Obviously, recent events—such as Brexit, Donald Trump’s presidency, and the rise of Bernie Sanders and Jeremy Corbyn—have surprised many experts and shaken up the existing common sense. Some have therefore begun to make the case that an era has come to an end.

The problem, of course, is while the old may be dying, it’s not all clear the new can be born. And, as Antonio Gramsci warned during the previous world-shaking crisis, “in this interregnum morbid phenomena of the most varied kind come to pass.”

For Pankaj Mishra, it is the era of neoliberalism that has come to an end.

In this new reality, the rhetoric of the conservative right echoes that of the socialistic left as it tries to acknowledge the politically explosive problem of inequality. The leaders of Britain and the United States, two countries that practically invented global capitalism, flirt with rejecting the free-trade zones (the European Union, Nafta) they helped build.

Mishra is correct in tracing British neoliberalism—at least, I hasten to add, its most recent phase—through both the Conservative and Labour Parties, from Margaret Thatcher to Tony Blair and David Cameron.* All of them, albeit in different ways, celebrated and defended individual initiative, self-regulating markets, cheap credit, privatized social services, and greater international trade—bolstered by military adventurism abroad. Similarly, in the United States, Reaganism extended through both Bush administrations as well as the presidencies of Bill Clinton and Barak Obama—and would have been continued by Hillary Clinton—with analogous promises of prosperity based on unleashing competitive market forces, together with military interventions in other countries.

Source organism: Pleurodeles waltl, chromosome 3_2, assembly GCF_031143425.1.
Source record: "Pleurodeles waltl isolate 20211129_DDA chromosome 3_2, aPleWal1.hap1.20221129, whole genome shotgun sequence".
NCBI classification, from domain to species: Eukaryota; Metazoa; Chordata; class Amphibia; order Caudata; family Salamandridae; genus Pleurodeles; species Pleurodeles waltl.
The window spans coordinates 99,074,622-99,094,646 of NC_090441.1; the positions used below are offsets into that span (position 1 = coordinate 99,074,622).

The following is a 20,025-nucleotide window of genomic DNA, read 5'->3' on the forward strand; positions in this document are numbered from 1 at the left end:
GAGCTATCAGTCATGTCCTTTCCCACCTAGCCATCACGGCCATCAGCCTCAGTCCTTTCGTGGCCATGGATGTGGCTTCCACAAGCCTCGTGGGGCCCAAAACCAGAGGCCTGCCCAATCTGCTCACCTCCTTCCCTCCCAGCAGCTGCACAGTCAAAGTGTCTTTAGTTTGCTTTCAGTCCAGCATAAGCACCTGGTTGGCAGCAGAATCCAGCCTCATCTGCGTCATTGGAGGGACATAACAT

Without a doubt, the combination of capitalist instability—the worst crisis of capitalism since the first Great Depression—and obscene levels of inequality—parallel to the years leading up to the crash of 1929—not to mention the interminable military conflicts that have deflected funding at home and created waves of refugees from war-torn zones, has called into question the legacy and presumptions of Thatcherism and Reaganism.

Where I think Mishra goes wrong is in arguing that “A new economic consensus is quickly replacing the neoliberal one to which Blair and Clinton, as well as Thatcher and Reagan, subscribed.” Yes, in both the United Kingdom and the United States—in the campaign rhetoric of Theresa May and Trump, and in the actual policy proposals of Corbyn and Sanders—neoliberalism has been challenged. But precisely because the existing framing of the questions has not changed, a new economic consensus—an alternative common sense—cannot be born.

To put it differently, the neoliberal frame has been discarded but the ongoing debate remains framed by the terms that gave rise to neoliberalism in the first place. What I mean by that is, while recent criticisms of neoliberalism have emphasized the myriad problems created by individualism and free markets, the current discussion forgets about or overlooks the even-deeper problems based on and associated with capitalism itself. So, once again, we’re caught in the pendulum swing between a more private, market-oriented form of capitalism and a more public, government-regulated form of capitalism. The former has failed—that era does seem to be crumbling—and so now we begin to turn (as we did during the last system-wide economic crisis) to the latter.**

However, the issue that keeps getting swept under the political rug is, how do we deal with the surplus? If the surplus is left largely in private hands, and the vast majority who produce it have no say in how it’s appropriated and distributed, it should come as no surprise that we continue to see a whole host of “morbid phenomena”—from toxic urban water and a burning tower block to a new wave of corporate concentration  and still-escalating inequality.